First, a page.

The Team

Research projects | The Team | Publications

Allira Baericke

Allira is in the middle of the Masters of BioSciences program, developing new Leptosphaeria maculans strains with gene editing and crossing to generate enhanced tools for screening for new sources of resistance against blackleg disease.

Nicholas Chong

Nick is undertaking a PhD on molecular biology aspects of Leptosphaeria maculans, especially the impact of repetitive DNA sequences on its biology particularly working to overturn the long dogma that this species has no active transposable elements.

Prof. Barbara Howlett, FAA

Barb was a University of Melbourne undergraduate and PhD student, working with Bruce Knox on pollen wall allergens.  She started working on canola diseases in the 1980s.  Although she retired in 2014, Barb continues to play an active role in the lab, particularly the research projects related to blackleg and other canola diseases.

Assoc. Prof. Alexander Idnurm

Alex did his Honours and PhD research with Barbara Howlett working on Leptosphaeria maculans, with a year in between spent in three labs in the US.  He did post-doctoral studies at Duke University Medical Center (USA) on the human pathogen Cryptococcus neoformans and the role of light sensing in other fungi such as Phycomyces blakesleeanus.  Alex was an assistant and then associate professor at the University of Missouri-Kansas City (USA).  In 2014 he returned to the University of Melbourne with an ARC Future Fellowship to continue the fungal biology legacy established by Barb.  Other biographical information is provided here.

Justin Rixiang Lim

Justin is doing a Masters of Biotechnology research project creating mutants of genes predicted to be involved in the control of powdery mildews from Amepelomyces quisqualis.

Keertana Kappagantula

Keertana is spending a year in the School of BioSciences as part of a joint PhD program between the University of Melbourne and IISER-Tirupati, where her supervisor is Sreenivas Chavali.  Her PhD project aims to tackle disordered components in the proteins of human pathogenic fungi.

Alec McCallum

Alec is a PhD student exploring the emergence of antifungal resistance in Leptosphaeria maculans and potential ways this can be overcome.  This is taking a number of molecular biology approaches towards answering fundamental questions about how this fungus can overcome fungicide applications.

Tamar Orly

Tamar is an Honours student with Camille Truong at the Royal Botanic Garden, examining fungi with the ability to improve plant growth as related to the Wilson’s Prom National Park.

Dr. Camilla Langlands Perry

Camilla is a research assistant with extensive molecular plant pathology experience gained during studies in France on the wheat pathogen Zymoseptoria tritici.  She is tackling several L. maculans projects while keeping the lab functioning.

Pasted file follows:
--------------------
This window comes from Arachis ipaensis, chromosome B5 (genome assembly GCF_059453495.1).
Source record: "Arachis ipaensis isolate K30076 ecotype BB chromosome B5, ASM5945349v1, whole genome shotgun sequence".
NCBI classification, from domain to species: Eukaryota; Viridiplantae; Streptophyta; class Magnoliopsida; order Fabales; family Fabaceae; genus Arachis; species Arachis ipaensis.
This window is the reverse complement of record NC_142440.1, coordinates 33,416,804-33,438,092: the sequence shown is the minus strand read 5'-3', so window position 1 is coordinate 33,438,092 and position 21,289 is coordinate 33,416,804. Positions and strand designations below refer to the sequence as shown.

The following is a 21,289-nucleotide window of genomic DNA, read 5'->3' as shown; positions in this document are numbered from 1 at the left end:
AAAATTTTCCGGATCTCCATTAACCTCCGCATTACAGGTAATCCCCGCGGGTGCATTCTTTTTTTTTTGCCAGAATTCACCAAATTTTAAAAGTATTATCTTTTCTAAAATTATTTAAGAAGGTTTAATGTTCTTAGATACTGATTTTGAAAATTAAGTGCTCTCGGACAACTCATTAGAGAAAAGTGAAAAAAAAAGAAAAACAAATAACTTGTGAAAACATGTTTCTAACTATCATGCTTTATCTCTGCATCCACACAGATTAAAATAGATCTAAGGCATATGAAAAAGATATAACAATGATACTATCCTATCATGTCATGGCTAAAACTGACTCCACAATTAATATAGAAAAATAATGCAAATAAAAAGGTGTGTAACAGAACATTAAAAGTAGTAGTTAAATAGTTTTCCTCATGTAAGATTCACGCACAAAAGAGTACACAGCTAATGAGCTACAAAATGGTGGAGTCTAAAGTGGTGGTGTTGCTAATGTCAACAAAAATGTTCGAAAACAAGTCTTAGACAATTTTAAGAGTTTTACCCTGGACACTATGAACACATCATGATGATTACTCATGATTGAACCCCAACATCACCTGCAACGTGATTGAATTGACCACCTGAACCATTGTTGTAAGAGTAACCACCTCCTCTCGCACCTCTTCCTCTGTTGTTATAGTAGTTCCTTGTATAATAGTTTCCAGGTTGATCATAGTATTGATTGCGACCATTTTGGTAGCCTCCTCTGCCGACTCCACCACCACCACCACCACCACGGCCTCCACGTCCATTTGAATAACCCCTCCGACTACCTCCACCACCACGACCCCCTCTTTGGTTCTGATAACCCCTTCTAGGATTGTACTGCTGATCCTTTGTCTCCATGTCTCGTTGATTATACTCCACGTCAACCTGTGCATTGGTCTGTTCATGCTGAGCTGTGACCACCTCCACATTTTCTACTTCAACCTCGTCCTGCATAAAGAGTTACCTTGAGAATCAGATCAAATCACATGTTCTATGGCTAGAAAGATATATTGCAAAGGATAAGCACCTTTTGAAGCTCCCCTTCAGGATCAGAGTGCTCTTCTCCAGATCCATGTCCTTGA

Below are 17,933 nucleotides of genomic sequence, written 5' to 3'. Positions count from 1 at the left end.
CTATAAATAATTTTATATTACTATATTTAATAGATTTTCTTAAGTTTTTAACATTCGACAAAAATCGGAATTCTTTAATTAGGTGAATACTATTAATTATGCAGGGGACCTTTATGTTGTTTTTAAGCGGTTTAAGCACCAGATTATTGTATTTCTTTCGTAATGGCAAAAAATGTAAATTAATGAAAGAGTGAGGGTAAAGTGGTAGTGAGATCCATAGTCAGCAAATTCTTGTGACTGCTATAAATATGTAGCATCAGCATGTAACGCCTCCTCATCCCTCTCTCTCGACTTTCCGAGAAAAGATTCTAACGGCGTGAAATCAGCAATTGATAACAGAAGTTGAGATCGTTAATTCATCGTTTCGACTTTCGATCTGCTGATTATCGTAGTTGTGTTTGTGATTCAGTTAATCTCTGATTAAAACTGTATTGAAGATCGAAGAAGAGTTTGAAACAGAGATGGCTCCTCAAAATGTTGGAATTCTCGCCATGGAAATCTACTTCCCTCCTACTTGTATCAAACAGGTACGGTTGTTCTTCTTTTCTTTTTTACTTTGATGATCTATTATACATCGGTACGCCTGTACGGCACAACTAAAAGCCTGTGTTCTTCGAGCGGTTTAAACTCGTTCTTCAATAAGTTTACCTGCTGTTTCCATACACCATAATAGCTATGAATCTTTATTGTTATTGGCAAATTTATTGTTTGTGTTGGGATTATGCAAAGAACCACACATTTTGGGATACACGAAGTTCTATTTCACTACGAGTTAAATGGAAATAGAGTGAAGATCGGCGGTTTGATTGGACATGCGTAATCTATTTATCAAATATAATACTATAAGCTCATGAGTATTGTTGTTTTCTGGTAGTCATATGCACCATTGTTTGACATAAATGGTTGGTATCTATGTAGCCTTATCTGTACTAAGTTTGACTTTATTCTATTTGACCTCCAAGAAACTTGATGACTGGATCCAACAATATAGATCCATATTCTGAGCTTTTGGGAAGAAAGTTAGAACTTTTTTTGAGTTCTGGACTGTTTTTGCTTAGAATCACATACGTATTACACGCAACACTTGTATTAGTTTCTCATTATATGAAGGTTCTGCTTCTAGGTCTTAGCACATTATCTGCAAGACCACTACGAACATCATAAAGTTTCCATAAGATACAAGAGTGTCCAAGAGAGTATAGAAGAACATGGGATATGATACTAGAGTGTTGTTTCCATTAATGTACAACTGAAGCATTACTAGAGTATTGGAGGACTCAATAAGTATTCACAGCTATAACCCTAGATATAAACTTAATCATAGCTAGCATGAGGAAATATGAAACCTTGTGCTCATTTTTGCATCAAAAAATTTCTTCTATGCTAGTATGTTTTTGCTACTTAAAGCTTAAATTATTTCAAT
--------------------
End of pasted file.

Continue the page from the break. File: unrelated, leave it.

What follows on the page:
Adam Taranto

Adam is doing a part-time PhD while also engaged in teaching across bioinformatic subjects at the University of Melbourne.  His research is exploring and developing bioinformatic tools to better understand the more complex components of fungal genomes.

Ko-Hsuan (Gina) Tsao

Ko-Hsuan is doing a Masters of Biotechnology project examining genes in L. maculans that could be subject to targeting by RNAi pathways.

Dr. Angela Van de Wouw

Angela was a PhD student in the Department of Genetics and investigated insecticide resistance in the model insect Drosophila melanogaster.  She joined the Blackleg Lab in 2005 to investigate the genetic basis of pathogenicity in Australian populations of Leptosphaeria maculans.  Based in the lab’s second hub at Grains Innovation Park in Horsham, Angela’s research involves the characterisation of resistance genes in all Australian cultivars, monitoring blackleg populations for changes in virulence, and developing management strategies for farmers to minimise disease.


And with us in spirit, if not always physically…

Violeta Carrilo Portillo

Violeta is based in SAFES under the supervision of Niloofar Vaghefi, and is exploring the challenge of what appears to be polymicrobial disease inputs that reduced yield in the pyrethrum industry.

Lauren Huth

Lauren is both the Research Facility Coordinator at the Institute for Life Sciences and the Environment and also undertaking a PhD at the University of Southern Queensland. Under the primary supervision of Levente Kiss, Lauren is developing the molecular biology of the genus Ampelomyces, which is a close relative of L. maculans but rather than a plant pathogen a mycoparasite of powdery mildews.

Yuzhu Liu

Yuzhu is doing PhD research through the former Faculty of Veterinary and Agricultural Sciences (now SAFES) under the primary guidance of Paul Taylor. She is aiming to discover the basis of the complex interaction between root-borne fungi and oomycetes causing decline impacting the pyrethrum industry in south-eastern Australia.